William Dodd toured Britain in 1841 to collect evidence to help Lord Ashley and the factory reform movement. His book The Factory System: Illustrated was published in 1842. The book included and interview with Mary Bucktrout from Leeds.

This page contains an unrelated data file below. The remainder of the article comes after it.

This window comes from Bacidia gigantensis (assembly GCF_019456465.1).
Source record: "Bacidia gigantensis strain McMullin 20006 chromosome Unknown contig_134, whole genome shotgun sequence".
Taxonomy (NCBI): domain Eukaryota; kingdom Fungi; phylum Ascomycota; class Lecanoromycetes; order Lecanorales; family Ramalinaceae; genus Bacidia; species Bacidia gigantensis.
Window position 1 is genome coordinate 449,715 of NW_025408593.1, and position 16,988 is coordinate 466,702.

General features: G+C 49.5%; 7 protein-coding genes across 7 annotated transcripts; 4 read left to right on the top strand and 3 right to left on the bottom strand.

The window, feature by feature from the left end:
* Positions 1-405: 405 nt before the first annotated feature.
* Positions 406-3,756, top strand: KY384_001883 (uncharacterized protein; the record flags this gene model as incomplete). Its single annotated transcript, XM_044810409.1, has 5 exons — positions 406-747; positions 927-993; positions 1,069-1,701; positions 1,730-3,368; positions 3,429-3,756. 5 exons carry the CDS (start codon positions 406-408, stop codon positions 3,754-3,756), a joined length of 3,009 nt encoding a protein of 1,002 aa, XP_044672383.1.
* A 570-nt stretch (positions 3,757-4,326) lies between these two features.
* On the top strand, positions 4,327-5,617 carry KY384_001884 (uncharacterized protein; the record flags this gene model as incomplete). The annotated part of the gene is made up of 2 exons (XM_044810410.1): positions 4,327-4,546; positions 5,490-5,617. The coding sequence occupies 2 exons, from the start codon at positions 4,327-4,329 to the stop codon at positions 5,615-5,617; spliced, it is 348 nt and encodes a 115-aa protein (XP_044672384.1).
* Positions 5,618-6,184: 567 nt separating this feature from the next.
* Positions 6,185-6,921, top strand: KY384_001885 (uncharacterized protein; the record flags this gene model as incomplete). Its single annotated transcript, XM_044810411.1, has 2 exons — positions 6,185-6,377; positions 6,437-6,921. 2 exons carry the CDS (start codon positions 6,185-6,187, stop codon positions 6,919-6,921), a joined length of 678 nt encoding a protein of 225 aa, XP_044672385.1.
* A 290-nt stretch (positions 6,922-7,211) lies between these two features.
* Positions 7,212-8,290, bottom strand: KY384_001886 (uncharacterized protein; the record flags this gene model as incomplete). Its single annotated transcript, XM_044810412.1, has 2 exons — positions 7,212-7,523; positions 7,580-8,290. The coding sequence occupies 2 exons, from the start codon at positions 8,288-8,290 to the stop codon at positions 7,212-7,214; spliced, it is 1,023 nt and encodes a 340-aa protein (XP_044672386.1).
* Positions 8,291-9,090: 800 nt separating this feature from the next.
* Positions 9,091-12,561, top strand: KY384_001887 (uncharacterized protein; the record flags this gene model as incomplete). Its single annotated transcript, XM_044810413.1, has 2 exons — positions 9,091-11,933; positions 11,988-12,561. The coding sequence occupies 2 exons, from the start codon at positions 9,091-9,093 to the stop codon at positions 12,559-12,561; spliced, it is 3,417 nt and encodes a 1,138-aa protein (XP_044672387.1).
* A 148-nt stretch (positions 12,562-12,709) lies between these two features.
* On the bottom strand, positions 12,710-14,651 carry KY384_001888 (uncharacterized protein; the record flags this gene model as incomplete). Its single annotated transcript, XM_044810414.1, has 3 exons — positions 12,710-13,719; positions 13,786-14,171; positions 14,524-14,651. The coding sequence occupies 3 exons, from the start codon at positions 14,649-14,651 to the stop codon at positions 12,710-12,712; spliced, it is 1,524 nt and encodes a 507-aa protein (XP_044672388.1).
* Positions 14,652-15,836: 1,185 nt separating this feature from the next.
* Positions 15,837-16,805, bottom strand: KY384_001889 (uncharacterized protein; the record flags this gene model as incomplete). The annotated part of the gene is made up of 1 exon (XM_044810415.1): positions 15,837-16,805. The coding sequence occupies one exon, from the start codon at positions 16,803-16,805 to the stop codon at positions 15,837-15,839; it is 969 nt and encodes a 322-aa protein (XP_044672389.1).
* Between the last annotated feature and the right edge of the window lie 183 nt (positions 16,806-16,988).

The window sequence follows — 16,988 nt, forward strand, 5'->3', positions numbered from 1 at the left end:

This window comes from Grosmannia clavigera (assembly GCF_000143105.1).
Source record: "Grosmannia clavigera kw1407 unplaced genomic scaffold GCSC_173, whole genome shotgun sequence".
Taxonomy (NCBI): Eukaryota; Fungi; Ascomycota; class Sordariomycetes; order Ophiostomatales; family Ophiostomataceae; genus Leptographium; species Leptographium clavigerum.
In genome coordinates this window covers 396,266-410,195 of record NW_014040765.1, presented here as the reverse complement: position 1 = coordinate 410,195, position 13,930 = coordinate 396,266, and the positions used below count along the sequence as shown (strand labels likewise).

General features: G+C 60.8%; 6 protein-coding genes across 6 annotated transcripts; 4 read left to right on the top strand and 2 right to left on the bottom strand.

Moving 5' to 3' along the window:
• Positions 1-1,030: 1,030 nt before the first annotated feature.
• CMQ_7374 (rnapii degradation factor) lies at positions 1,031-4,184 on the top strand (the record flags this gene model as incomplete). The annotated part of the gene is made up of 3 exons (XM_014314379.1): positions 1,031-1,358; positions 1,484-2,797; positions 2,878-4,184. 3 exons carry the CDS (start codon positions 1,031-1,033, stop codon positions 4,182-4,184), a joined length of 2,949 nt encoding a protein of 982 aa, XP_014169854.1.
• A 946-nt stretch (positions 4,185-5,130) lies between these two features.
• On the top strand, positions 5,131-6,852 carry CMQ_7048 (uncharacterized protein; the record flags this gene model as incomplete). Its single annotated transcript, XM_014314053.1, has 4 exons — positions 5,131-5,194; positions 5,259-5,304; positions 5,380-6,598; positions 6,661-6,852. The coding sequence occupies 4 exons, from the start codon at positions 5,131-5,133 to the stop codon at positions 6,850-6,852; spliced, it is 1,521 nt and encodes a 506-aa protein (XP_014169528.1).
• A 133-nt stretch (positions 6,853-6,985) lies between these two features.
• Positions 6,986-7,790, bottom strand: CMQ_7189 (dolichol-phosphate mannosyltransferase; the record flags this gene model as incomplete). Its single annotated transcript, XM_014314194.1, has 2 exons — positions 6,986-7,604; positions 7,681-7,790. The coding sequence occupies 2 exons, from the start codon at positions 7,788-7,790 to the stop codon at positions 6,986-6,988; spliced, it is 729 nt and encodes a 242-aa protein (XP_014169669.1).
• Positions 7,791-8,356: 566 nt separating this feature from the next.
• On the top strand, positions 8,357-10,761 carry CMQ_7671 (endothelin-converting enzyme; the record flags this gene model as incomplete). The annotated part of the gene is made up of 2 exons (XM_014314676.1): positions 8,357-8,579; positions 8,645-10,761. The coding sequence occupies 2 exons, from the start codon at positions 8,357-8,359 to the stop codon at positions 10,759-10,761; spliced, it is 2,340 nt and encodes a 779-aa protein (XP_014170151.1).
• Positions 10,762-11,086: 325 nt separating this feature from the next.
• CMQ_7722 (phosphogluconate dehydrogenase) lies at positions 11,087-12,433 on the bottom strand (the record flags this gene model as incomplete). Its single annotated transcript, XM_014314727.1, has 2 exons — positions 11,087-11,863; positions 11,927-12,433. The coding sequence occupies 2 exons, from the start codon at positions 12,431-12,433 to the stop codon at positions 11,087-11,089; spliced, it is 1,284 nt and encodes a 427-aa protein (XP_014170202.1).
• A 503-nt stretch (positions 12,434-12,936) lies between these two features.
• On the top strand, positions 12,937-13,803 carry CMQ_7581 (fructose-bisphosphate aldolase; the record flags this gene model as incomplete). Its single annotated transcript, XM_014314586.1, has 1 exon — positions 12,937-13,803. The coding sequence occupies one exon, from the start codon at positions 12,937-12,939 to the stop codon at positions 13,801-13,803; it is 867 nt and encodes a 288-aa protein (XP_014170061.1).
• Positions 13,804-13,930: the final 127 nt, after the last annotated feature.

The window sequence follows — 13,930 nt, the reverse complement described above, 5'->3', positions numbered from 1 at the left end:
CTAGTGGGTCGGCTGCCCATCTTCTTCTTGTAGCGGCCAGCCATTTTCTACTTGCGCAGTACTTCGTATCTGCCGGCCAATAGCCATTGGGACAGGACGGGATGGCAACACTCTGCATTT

Mary Bucktrout was a fine girl of fourteen years of age. She was working in the card-room of Mr. Holdsworth's flax mill in Leeds, and met with an accident while taking out some waste flax from the machinery, by order of the overlooker; "who," she says, "threatened to fine her 6d. a time, if she did not keep her machine clean". She has lost by this, and a preceding accident, the right arm, a little below the elbow, and the thumb of her left hand. Her master had given her one shilling, which is all she had; and the father of the girl, who is a poor working man with five children, has been obliged to support her since. She had been working two years in the same mill. She is remarkably interesting girl, and is at present in St. John's School, under the care of Dr. Hook, the vicar of Leeds, receiving such instruction as may enable her to undertake the management of an infant school. I was extremely pleased to hear her read, to see her write. The manner in which she holds her pen is rather curious; for this purpose she has a contrivance made of leather, somewhat similar to the two forefingers of a left-hand glove; these are fixed together, in close connection with a small leathern tube, for holding the pen, which, by means of this tube, is made to lie on the upper side of her two forefingers, and is moved up and down, in the act of writing, by the first and second joints of the said finger. In this school there is also a governess, who has lost one arm by an accident in a factory.